How to become a teaching assistant: Stacey's story

Meet Stacey, 25, from Banbury. Find out what life is like as a teaching assistant. Part of our Bitesize world of work series.

"Working with children is challenging, but it is a job that you go home and think, 'I made a difference today.'"

What is your job?

I work with children from 5-11 years old, helping them in the classroom. Every day is a challenge. I don't know what I will be doing each day and that makes it exciting. The best thing is making a difference to children’s lives - it's wonderful.

In the morning I talk to the teacher about what we are doing. I prepare materials that the teacher needs. I promote children’s independence and help them to take control of their own learning.

Do you use any soft skills in your job?

Patience and timekeeping are really important. I need to be a a good listener too – primary school children like to express how they are feeling and it’s important that they know you are listening. Working in a team is also very important. You have to talk to teachers, head teachers and other professionals like speech and language therapists.

What subjects do you use everyday?

I use English and Mathematics. Drama has given me confidence – being able to project my voice and having a good posture has helped me in the classroom.

What was your pathway to your career?

At school I studied Health and Social Care. I then went to college and studied Childcare and Education, which I enjoyed. I then went and worked in a nursery for a little while. From there, I went and worked in a secondary school which boosted my confidence and professionalism. I always wanted to work in a primary school. I decided to apply for this job and I was successful.

Stacey helps children with their reading.

Top tips

  • Know you want to work with children, but not sure exactly what kind of work? There are some great courses which will help you decide as well as developing your skills
  • Go for it and believe in yourself.

What to expect if you want to be a teaching assistant

  • Teaching assistant average salary: £11,500 to £23,000 per year
  • Teaching assistant typical working hours: Variable ranging from 32 to 40 hours per week

What qualifications do you need to be a teaching assistant?

  • Typical entry requirements:

    • College: You can take a qualification like a Level 2 or 3 Certificate in Supporting Teaching and Learning in Schools, a Level 3 Diploma in Childcare and Education, or a T level in Education and Childcare. You'll usually need two or more GCSEs (or equivalent) at grades 9 to 3 (A* to D) for a Level 2 course, four or five GCSEs (or equivalent) at grades 9 to 4 (A* to C) for a Level 3 course, and four or five GCSEs (or equivalent) at grades 9 to 4 (A* to C) including English and Maths for a T level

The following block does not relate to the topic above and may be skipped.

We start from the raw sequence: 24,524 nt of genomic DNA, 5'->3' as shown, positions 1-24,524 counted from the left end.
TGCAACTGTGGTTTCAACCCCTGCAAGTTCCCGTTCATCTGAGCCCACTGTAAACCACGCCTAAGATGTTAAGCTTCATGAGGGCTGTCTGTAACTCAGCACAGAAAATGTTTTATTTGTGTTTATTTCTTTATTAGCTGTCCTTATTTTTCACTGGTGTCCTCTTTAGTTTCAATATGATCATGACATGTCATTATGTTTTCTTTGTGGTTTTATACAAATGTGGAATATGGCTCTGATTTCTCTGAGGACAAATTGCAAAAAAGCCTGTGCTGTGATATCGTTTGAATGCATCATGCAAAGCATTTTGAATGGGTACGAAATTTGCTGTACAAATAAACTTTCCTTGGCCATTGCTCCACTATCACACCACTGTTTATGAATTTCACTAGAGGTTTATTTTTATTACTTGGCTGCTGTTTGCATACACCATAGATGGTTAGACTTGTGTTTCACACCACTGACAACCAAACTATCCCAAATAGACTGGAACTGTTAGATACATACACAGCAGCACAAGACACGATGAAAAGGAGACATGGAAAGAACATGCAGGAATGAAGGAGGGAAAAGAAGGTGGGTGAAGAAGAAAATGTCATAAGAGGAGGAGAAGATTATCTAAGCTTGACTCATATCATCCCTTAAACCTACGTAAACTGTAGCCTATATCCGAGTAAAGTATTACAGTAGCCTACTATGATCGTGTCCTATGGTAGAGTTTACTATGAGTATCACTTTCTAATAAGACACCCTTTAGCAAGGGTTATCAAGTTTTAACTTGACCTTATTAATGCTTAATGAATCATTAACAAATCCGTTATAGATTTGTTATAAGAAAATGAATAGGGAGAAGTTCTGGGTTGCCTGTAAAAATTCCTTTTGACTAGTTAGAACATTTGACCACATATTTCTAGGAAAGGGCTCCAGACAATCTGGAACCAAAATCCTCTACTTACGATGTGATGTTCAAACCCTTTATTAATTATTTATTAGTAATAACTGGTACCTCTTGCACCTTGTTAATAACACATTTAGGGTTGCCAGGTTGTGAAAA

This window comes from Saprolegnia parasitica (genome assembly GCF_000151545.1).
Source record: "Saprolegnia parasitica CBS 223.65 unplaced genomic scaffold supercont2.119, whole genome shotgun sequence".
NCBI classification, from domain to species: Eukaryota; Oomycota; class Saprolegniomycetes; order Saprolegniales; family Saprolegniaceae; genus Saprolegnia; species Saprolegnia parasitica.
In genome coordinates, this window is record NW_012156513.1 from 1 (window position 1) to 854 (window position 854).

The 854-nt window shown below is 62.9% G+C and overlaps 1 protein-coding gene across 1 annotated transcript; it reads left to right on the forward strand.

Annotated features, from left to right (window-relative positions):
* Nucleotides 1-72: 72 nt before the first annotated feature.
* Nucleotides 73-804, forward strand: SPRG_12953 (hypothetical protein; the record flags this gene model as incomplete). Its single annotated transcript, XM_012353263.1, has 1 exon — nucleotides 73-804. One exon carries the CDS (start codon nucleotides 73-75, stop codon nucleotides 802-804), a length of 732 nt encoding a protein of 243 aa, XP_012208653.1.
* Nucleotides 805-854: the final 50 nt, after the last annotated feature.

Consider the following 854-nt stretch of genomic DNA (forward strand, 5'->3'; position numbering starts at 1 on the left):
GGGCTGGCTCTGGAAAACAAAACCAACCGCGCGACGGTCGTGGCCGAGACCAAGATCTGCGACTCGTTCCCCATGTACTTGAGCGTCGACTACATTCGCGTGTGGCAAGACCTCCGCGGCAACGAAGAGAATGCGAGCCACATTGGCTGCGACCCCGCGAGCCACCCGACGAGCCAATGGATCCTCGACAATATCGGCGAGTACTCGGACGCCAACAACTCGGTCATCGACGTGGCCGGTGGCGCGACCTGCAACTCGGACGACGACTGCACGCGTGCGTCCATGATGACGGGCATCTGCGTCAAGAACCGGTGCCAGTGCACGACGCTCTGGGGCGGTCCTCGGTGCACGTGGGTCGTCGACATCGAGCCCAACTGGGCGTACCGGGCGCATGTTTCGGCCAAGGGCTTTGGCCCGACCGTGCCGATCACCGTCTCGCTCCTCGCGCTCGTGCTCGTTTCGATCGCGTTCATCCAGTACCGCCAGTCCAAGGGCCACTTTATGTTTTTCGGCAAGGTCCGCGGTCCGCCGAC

• Apprenticeship: You can also get into this role through a teaching assistant advanced apprenticeship. You'll usually need five GCSEs (or equivalent) at grades 9 to 4 (A* to C), usually including English and Maths, for an advanced apprenticeship
    • Applying directly: You can apply directly for jobs through schools, local authorities and academy trusts. You'll usually need GCSEs (or equivalent) at grades 9 to 4 (A* to C) in English and Maths and to show that you can work well with children, teachers and parents.
  • Career progression: With experience, you may take a course to become a higher level teaching assistant (HLTA). With further study you could become a fully qualified teacher.

This information is a guide and is constantly changing. Please check the National Careers Service website for the latest information and all the qualifications needed. (Sources: LMI for All, National Careers Service).

For careers advice in all parts of the UK visit: National Careers service (England), nidirect (Northern Ireland), My World of Work (Scotland) and Careers Wales (Wales).

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